Pride and Pandemics: Learning Lessons from Previous Health Crises

By Sam Salter, HR Administrator

Pride Month this year coincides with the gradual reopening of society. While many will be celebrating a return to old freedoms, there are others who may understandably be anxious about stepping back out into the world. After all, the novel coronavirus is still in circulation. As a respiratory illness, it is unlikely ever to be eradicated and vaccines do not guarantee total protection. What lessons can we learn from the past, for example the HIV/AIDS crisis, about adjusting to life in a world with a new deadly disease which isn’t likely to disappear?

One important aspect is learning how to manage the fear of illness. Although very different in nature, when HIV/AIDS first began to circulate, there was a great degree of misunderstanding and fear about the disease. Many of those who contracted the disease were ostracised. In some cases, funeral directors even refused to bury gay men who had died from AIDS, as dramatized in the recent Channel 4 drama ‘It’s A Sin’.

Though I did not live through the worst of the 1980s HIV/AIDS public health crisis, it has nonetheless continued to have an impact on the lives of gay men of my generation. Because HIV/AIDS is a disease which may be transmitted through sexual contact, my generation has grown up knowing that certain precautions, such as regular health check-ups and safe sexual practices, are important behaviours to reduce the risk of catching and passing on the virus.

Fortunately, thanks to medical advances the threat posed by HIV/AIDS has now diminished enormously. There is medication now which means it is no longer a death sentence for those who are infected, and the stigma around the condition has decreased with greater understanding of it. The gay community is stepping out of the long shadow cast by that virus.

Clearly COVID-19 is a very different type of disease and it has never been associated with the same degree of social stigma or misinformation that characterised the early HIV/AIDS crisis. However, given the much greater intrusion into everyone’s daily life that COVID-19 restrictions have had, it seems highly likely that the fear of this illness is likely to persist.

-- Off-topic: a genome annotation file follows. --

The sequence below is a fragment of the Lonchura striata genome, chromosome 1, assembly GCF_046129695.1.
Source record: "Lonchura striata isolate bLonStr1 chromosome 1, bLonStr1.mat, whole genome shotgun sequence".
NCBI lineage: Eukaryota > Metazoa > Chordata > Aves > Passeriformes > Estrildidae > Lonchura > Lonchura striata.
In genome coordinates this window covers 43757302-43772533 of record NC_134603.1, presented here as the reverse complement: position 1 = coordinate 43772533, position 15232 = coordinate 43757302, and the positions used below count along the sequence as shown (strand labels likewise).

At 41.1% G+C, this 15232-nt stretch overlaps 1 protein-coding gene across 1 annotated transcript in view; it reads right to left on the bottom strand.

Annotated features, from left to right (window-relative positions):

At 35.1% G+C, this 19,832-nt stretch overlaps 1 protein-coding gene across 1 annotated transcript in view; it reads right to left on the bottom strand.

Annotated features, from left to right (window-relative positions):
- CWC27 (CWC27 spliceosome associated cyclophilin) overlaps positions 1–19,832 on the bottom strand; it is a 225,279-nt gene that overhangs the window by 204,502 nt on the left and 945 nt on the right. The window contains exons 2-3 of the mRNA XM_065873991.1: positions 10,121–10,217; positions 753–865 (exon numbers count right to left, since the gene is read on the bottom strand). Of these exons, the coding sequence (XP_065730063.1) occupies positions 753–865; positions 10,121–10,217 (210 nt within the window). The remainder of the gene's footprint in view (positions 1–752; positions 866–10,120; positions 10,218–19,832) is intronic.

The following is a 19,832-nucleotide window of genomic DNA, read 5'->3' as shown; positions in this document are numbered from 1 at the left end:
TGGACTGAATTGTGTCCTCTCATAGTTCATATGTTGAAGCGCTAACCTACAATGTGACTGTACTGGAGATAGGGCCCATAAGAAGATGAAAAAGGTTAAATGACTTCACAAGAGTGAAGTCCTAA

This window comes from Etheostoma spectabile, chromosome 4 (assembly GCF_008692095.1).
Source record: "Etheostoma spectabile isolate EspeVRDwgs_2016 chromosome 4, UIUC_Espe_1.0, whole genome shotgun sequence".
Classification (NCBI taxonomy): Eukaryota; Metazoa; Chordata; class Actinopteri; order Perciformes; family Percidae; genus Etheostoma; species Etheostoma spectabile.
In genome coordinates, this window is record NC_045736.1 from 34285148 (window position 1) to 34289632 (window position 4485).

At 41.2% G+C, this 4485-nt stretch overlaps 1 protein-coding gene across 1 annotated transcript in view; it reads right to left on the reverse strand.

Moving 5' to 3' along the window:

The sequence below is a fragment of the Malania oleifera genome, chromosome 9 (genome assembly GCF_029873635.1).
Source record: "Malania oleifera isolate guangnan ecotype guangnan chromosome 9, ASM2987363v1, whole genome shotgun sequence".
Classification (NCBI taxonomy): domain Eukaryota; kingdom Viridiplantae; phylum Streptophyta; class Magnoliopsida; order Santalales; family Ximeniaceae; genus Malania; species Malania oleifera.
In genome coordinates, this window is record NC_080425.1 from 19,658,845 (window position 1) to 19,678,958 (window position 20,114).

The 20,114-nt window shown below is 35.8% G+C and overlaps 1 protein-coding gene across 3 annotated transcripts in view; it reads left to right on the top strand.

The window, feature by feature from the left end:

To that end, we should all think about continuing to practise good hygiene to limit the spread of respiratory illness. Washing our hands regularly, continuing to wear face coverings when we have symptoms of respiratory illness, and limiting our social contacts when we are ill until we are feeling better are just some of the things we can all continue to do as individuals. Even if we aren’t displaying any symptoms, regular testing may be necessary to keep other people around us safe.

Perhaps most importantly, we should extend empathy and understanding to others as we try to step out from the shadow of COVID-19. Don’t assume that everyone will want to shake your hand or meet for drinks in a group straight away. It is only natural that, even if the risk of contracting the virus becomes very low, people will still be fearful of it. Everyone will readjust to ‘normal’ life at their own pace.

It is deeply saddening to think of the individual victims who are swept away by a novel and frightening disease like COVID-19 or HIV/AIDS, but there is hope. We will learn to live alongside this disease which, with any luck, will become less lethal as time passes and as more of the population is vaccinated. Hopefully many of the good habits that we have developed as a response to the pandemic will be retained in order to reduce the incidence of similar illness, such as seasonal influenza, in the future.

This Pride Month I will be thinking of the many people who lost their lives to AIDS/HIV. The message, however, is that even the most terrifying of viruses may ultimately be tamed; and that vaccinations and vigilance will help to do the same with COVID-19.